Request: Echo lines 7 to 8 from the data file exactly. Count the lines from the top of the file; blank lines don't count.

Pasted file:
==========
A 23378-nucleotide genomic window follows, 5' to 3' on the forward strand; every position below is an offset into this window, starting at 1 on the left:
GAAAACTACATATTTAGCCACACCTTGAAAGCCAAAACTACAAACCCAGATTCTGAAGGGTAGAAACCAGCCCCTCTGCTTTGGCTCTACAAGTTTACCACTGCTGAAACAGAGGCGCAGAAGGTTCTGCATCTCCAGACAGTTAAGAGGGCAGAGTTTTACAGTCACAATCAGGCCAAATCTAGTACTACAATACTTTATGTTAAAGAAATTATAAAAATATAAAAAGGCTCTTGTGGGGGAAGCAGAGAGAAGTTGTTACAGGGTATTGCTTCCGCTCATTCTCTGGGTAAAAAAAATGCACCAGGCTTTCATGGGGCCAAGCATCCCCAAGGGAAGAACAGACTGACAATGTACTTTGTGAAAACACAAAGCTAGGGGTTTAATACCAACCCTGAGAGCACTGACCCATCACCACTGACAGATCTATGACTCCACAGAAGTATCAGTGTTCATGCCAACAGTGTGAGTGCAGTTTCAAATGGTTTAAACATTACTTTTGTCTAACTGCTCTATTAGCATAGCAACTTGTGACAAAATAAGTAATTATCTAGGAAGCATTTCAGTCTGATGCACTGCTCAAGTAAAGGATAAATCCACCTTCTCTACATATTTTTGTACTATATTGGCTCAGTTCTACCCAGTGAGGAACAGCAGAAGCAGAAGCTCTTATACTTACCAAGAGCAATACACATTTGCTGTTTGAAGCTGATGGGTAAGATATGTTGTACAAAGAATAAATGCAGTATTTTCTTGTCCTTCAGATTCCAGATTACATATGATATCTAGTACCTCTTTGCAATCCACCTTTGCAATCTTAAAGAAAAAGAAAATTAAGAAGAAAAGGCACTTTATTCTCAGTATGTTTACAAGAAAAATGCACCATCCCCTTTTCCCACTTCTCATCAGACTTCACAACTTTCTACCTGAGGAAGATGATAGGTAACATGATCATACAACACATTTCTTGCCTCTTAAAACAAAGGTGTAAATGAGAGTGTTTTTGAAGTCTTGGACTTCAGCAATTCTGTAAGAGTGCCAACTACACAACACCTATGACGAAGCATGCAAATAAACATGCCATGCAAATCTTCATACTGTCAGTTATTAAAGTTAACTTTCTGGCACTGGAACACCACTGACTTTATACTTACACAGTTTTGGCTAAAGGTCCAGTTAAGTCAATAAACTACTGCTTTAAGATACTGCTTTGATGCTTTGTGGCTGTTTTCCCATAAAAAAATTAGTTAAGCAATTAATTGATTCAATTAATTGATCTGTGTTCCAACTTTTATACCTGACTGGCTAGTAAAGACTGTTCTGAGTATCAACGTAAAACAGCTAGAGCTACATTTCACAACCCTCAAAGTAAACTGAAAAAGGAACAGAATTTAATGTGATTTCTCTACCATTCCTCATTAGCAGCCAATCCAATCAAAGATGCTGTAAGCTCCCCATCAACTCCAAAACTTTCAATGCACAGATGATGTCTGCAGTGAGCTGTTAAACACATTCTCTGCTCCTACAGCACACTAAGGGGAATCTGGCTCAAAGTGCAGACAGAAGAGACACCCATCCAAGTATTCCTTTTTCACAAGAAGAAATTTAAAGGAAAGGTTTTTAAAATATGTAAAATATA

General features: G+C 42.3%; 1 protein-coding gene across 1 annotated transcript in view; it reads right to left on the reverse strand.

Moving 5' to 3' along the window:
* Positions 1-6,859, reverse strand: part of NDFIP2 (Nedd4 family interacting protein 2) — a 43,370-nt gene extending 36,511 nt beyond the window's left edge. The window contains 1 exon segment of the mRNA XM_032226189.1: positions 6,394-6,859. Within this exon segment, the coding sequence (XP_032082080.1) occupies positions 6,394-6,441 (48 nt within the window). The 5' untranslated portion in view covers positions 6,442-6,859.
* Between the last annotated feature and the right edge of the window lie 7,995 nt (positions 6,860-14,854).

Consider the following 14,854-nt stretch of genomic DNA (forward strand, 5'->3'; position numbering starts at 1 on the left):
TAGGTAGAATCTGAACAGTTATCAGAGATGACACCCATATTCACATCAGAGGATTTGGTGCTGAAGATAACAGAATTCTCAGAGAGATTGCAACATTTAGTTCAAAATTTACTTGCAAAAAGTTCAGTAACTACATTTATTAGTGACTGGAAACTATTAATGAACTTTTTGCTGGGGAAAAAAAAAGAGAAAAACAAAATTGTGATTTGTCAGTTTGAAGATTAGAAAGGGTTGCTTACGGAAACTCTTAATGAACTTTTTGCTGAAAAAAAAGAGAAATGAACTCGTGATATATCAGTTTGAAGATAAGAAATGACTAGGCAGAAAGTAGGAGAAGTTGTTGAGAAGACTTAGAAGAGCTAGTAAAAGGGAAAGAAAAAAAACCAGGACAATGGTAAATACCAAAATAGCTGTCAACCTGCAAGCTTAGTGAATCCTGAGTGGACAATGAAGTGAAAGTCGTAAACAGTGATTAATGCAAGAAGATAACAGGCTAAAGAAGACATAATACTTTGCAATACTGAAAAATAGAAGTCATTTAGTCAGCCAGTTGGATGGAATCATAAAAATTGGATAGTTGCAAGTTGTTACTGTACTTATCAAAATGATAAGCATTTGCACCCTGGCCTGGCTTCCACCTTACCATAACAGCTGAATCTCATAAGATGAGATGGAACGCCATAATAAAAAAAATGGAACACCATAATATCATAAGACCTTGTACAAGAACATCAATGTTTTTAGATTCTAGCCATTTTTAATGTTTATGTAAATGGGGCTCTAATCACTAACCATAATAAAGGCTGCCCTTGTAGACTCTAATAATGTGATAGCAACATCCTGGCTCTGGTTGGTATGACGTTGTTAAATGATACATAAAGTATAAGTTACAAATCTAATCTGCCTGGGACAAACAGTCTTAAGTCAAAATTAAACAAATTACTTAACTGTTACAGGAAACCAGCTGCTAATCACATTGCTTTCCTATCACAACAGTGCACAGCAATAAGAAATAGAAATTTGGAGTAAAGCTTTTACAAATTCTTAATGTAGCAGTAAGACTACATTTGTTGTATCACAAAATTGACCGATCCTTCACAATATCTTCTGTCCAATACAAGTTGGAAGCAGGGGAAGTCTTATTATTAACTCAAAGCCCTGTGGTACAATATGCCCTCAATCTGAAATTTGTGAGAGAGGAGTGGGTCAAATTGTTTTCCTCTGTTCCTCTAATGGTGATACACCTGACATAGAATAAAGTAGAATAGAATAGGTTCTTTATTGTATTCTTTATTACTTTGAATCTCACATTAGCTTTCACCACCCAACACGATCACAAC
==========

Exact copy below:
Consider the following 14,854-nt stretch of genomic DNA (forward strand, 5'->3'; position numbering starts at 1 on the left):
TAGGTAGAATCTGAACAGTTATCAGAGATGACACCCATATTCACATCAGAGGATTTGGTGCTGAAGATAACAGAATTCTCAGAGAGATTGCAACATTTAGTTCAAAATTTACTTGCAAAAAGTTCAGTAACTACATTTATTAGTGACTGGAAACTATTAATGAACTTTTTGCTGGGGAAAAAAAAAGAGAAAAACAAAATTGTGATTTGTCAGTTTGAAGATTAGAAAGGGTTGCTTACGGAAACTCTTAATGAACTTTTTGCTGAAAAAAAAGAGAAATGAACTCGTGATATATCAGTTTGAAGATAAGAAATGACTAGGCAGAAAGTAGGAGAAGTTGTTGAGAAGACTTAGAAGAGCTAGTAAAAGGGAAAGAAAAAAAACCAGGACAATGGTAAATACCAAAATAGCTGTCAACCTGCAAGCTTAGTGAATCCTGAGTGGACAATGAAGTGAAAGTCGTAAACAGTGATTAATGCAAGAAGATAACAGGCTAAAGAAGACATAATACTTTGCAATACTGAAAAATAGAAGTCATTTAGTCAGCCAGTTGGATGGAATCATAAAAATTGGATAGTTGCAAGTTGTTACTGTACTTATCAAAATGATAAGCATTTGCACCCTGGCCTGGCTTCCACCTTACCATAACAGCTGAATCTCATAAGATGAGATGGAACGCCATAATAAAAAAAATGGAACACCATAATATCATAAGACCTTGTACAAGAACATCAATGTTTTTAGATTCTAGCCATTTTTAATGTTTATGTAAATGGGGCTCTAATCACTAACCATAATAAAGGCTGCCCTTGTAGACTCTAATAATGTGATAGCAACATCCTGGCTCTGGTTGGTATGACGTTGTTAAATGATACATAAAGTATAAGTTACAAATCTAATCTGCCTGGGACAAACAGTCTTAAGTCAAAATTAAACAAATTACTTAACTGTTACAGGAAACCAGCTGCTAATCACATTGCTTTCCTATCACAACAGTGCACAGCAATAAGAAATAGAAATTTGGAGTAAAGCTTTTACAAATTCTTAATGTAGCAGTAAGACTACATTTGTTGTATCACAAAATTGACCGATCCTTCACAATATCTTCTGTCCAATACAAGTTGGAAGCAGGGGAAGTCTTATTATTAACTCAAAGCCCTGTGGTACAATATGCCCTCAATCTGAAATTTGTGAGAGAGGAGTGGGTCAAATTGTTTTCCTCTGTTCCTCTAATGGTGATACACCTGACATAGAATAAAGTAGAATAGAATAGGTTCTTTATTGTATTCTTTATTACTTTGAATCTCACATTAGCTTTCACCACCCAACACGATCACAAC